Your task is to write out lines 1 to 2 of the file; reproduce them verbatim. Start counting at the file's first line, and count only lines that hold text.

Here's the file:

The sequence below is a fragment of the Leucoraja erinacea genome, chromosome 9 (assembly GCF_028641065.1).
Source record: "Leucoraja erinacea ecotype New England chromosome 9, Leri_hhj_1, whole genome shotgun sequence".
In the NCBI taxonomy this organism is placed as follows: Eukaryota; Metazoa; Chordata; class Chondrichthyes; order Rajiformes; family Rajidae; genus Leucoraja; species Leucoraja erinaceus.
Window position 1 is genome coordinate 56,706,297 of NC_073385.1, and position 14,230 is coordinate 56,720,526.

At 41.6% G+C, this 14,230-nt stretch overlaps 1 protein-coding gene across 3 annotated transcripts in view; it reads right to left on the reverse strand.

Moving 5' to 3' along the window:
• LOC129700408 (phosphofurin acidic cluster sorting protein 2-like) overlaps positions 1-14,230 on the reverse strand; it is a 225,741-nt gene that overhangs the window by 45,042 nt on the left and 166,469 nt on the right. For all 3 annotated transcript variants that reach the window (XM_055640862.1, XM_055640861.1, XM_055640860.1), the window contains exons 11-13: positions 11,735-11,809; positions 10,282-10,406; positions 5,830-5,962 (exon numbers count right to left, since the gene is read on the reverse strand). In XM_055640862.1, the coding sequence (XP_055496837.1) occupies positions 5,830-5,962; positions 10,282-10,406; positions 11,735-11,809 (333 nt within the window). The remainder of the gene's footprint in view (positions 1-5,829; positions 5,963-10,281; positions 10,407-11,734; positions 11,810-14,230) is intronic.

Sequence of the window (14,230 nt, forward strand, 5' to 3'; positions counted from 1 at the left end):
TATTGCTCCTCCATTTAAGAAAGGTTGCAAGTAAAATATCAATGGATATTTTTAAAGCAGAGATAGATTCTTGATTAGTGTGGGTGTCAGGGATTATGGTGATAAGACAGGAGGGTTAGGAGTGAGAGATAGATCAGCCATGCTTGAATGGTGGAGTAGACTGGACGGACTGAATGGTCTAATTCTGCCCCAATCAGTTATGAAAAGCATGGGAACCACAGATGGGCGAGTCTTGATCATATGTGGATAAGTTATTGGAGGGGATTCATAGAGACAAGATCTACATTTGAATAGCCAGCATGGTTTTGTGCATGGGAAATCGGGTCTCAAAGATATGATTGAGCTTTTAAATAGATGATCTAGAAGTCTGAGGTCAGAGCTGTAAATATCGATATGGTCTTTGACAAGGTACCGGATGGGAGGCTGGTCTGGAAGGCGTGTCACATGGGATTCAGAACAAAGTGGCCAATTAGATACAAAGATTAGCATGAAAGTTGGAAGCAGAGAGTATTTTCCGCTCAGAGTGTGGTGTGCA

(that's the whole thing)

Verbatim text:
The sequence below is a fragment of the Leucoraja erinacea genome, chromosome 9 (assembly GCF_028641065.1).
Source record: "Leucoraja erinacea ecotype New England chromosome 9, Leri_hhj_1, whole genome shotgun sequence".